An article appearing in the Top Stories section of the Law Society of Ireland’s website on the 2 February 2023, stated that research carried out by the Institute of Directors (IoD) in Ireland, found just over 40% of business leaders state that their organisation had experienced a cyber-attack.

The survey found, 36% of Directors said that cyber-security was on the agenda at every board meeting, another 27% said the issue came up a board level on a quarterly basis.  Just over 80% of Directors said their organisation has a cyber-security incident-response plan in place.

To view this article in full see https://www.lawsociety.ie/gazette/top-stories/2023/february/40-of-directors-have-experienced-cyber-attack

NOTE: This article highlights the importance of the continual monitoring of cyber-security and having a cyber-security incident-response plan in place.


Last month we reported on ‘Work Events involving alcohol – the risks and how to minimise them’.

On the 23 February 2023 on the UK Law Society website it was reported how “Daniel Paul Hugh Hutchings, admitted in 2010, attended a lunch hosted by the Society of Construction Lawyers and went on to a Mayfair club where he approached ‘person A’, who was unknown to him.  The tribunal heard that he touched person A by placing one or more of his hands on her waist area and ignored person ‘A’s attempts both in words and contact to make clear that his actions were unwanted.”

Making submissions on sanctions, Gregory Treverton-Jones KC, for Hutchings “….He is absolutely mortified about what he did in February 2020 when he was in drink.  He knows it must have been upsetting and annoying to the people involved………”

The tribunal heard that the incident had ‘devastating financial and career consequences’. Hutchings ‘lost his chance of promotion then lost his job, though the firm was initially supportive they stopped being supportive and a consensual termination was arrived at.’

The tribunal ruled that Hutchings’ misconduct was ‘significantly serious…but not so serious as to result in an order of suspension or strike off’.  Hutchings was fined £30,000 and ordered to pay costs of £18,000.

To view this article see https://www.lawgazette.co.uk/news/handsy-solicitor-fined-30000-for-misconduct/5115225.article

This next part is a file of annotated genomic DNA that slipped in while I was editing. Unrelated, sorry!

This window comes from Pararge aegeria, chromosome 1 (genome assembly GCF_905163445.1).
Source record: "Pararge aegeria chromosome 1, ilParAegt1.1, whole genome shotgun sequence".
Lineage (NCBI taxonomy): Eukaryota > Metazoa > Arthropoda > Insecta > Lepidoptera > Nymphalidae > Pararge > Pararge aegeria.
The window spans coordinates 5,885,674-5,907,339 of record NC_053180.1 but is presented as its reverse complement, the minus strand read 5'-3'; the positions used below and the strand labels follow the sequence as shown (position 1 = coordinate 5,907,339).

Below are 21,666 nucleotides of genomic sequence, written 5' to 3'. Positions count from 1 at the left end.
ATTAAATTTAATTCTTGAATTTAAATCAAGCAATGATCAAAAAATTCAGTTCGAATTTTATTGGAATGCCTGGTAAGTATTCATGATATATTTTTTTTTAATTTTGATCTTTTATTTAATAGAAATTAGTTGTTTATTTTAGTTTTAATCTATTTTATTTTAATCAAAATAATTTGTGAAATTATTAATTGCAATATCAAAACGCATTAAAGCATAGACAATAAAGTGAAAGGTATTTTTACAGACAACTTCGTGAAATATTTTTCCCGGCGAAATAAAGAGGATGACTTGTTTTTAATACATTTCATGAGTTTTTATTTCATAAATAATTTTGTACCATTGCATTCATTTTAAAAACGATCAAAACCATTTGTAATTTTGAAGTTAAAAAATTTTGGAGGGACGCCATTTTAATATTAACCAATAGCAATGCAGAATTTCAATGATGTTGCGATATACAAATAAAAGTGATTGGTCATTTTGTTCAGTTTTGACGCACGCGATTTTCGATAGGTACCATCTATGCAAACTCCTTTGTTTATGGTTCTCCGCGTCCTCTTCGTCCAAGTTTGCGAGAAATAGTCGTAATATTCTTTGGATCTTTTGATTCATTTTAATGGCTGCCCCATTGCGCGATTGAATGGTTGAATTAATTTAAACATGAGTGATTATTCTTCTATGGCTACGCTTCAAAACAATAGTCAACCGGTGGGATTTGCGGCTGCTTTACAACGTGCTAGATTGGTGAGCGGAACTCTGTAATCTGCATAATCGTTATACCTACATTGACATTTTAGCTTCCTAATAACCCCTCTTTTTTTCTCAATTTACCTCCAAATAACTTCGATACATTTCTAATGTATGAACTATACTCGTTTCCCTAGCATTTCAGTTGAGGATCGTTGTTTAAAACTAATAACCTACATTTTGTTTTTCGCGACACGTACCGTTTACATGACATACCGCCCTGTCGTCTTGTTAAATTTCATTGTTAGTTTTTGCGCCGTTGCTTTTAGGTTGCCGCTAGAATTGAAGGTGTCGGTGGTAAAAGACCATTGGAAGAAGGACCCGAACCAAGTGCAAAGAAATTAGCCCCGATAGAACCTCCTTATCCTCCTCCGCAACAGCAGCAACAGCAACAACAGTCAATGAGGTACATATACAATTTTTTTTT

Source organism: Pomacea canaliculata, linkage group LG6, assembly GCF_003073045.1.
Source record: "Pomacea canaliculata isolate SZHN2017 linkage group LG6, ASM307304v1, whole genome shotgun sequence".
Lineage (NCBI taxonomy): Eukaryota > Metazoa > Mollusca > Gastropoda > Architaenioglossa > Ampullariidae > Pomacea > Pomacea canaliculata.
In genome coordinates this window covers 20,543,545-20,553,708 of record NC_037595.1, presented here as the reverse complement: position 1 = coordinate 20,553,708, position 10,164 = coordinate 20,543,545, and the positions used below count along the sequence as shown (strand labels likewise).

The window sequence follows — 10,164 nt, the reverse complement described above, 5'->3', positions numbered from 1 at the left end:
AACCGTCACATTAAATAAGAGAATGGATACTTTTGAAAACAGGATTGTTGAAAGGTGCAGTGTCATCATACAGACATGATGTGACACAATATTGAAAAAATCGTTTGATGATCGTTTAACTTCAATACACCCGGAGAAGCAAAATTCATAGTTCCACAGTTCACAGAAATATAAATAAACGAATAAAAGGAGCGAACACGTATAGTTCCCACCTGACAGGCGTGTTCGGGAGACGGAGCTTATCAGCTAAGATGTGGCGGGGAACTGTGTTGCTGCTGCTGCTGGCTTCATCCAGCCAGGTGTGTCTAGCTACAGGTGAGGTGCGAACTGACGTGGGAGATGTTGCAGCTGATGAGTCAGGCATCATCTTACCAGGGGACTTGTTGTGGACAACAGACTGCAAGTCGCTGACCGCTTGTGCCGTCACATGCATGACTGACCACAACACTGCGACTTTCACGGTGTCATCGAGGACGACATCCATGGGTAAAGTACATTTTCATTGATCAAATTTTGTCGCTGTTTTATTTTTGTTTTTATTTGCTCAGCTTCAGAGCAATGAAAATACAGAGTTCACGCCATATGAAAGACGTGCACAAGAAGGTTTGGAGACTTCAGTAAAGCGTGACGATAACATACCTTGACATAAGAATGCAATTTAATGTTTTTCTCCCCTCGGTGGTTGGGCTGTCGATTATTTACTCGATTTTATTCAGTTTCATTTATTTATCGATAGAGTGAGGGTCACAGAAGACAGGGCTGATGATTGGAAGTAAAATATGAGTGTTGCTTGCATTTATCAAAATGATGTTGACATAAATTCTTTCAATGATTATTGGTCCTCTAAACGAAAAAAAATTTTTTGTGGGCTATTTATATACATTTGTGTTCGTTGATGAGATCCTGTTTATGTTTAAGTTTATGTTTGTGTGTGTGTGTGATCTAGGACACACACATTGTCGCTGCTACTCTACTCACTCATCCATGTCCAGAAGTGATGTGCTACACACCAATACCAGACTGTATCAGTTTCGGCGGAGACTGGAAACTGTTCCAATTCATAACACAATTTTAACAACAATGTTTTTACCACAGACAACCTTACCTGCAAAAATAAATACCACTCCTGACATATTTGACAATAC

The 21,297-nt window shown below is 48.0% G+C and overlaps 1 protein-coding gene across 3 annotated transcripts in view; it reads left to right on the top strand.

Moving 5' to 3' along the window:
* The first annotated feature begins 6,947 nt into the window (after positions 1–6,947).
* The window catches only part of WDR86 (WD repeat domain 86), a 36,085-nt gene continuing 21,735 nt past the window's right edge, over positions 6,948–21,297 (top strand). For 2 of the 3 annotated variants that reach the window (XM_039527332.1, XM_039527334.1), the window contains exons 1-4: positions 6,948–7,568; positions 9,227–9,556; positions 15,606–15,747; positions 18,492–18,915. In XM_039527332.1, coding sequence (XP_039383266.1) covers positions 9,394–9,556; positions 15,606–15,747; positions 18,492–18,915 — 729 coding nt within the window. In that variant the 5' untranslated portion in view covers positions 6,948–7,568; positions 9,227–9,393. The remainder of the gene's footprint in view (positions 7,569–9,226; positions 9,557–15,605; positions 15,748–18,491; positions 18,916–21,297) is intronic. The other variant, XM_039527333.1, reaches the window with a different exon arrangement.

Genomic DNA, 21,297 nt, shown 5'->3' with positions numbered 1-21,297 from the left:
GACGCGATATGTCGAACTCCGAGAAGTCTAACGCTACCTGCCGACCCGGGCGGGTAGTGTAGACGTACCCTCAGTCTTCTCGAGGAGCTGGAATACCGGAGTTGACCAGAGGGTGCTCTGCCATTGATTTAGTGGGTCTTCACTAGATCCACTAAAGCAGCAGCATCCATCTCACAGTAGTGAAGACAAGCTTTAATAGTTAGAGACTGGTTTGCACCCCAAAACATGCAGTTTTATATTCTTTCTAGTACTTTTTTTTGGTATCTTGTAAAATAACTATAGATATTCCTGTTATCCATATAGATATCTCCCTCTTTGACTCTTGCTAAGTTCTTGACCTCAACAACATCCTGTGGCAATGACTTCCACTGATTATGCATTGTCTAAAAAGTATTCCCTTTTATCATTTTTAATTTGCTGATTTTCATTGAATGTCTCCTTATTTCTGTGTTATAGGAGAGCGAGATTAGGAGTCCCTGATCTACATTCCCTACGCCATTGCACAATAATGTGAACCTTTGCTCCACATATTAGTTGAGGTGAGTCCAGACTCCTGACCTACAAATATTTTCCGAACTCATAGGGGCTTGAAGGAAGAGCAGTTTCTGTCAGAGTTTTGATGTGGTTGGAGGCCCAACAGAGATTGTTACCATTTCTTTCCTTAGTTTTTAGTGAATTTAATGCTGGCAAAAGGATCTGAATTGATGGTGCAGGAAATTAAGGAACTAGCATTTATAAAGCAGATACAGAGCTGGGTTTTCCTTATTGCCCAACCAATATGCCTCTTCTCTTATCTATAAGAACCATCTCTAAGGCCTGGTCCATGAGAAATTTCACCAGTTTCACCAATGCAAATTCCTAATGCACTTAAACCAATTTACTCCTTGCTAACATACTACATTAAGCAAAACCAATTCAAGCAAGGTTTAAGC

The Information Commissioners office has published a news article calling for “Accountants to play their role in SMEs data protection compliance”.    This is a useful article as it sets out seven key questions for accountants to ask SME clients to ensure they get data protection compliance right and provides feedback on these questions and useful links.  The questions are set out below with extracts taken from the replies.

  1. How much does your client know about data protection compliance and the ICO?Have they heard of the legislation and have they given any thought to how they will apply it to their own business?
  2. What types of personal information will they collect on a day-to-day basis?Ask your client to make a list of the personal information they already have or are likely to be collecting as part of their business operations – they will need to account for it all.
  3. Encourage them to ask ‘why’ they are holding this personal information? If they’re holding or using people’s personal information, it must always be fair, as well as lawful.
  4. What security measures do they have in place?Check their security lines up with the sensitivity of the information they hold. Clients should put stronger measures in place if the data poses a higher risk or is sensitive.
  5. Do they have a privacy notice?It’s essential to tell people: why you hold information about them; what you’ll do with it; and how long you’ll keep it before safely disposing of it.
  6. Do they know what a subject access request (SAR) is?Customers and the general public have the legal right to ask your client what personal information they hold about them
  7. Do they know what to do if their business has a personal data breach? A data breach action plan is essential.

This news article also has several useful links in relation to Data Breaches, Privacy Statements and Subject Access Requests.

To view this article and the replies in full see https://ico.org.uk/about-the-ico/media-centre/news-and-blogs/2023/02/information-commissioners-office-calls-for-accountants-to-play-their-role-in-smes-data-protection-compliance/


On the 7 February 2023 in the Irish Legal News, Mark D. Finan B.L. and Rose Caroline McGrath B.L. explore a new development in litigation seeking damages arising from data breaches in Ireland pursuant to Article 82 of the GDPR and s117 Data Protection Act 2018.

To view this article see https://www.irishlegal.com/articles/analysis-a-stay-a-novel-defence-tactic-in-data-protection-claims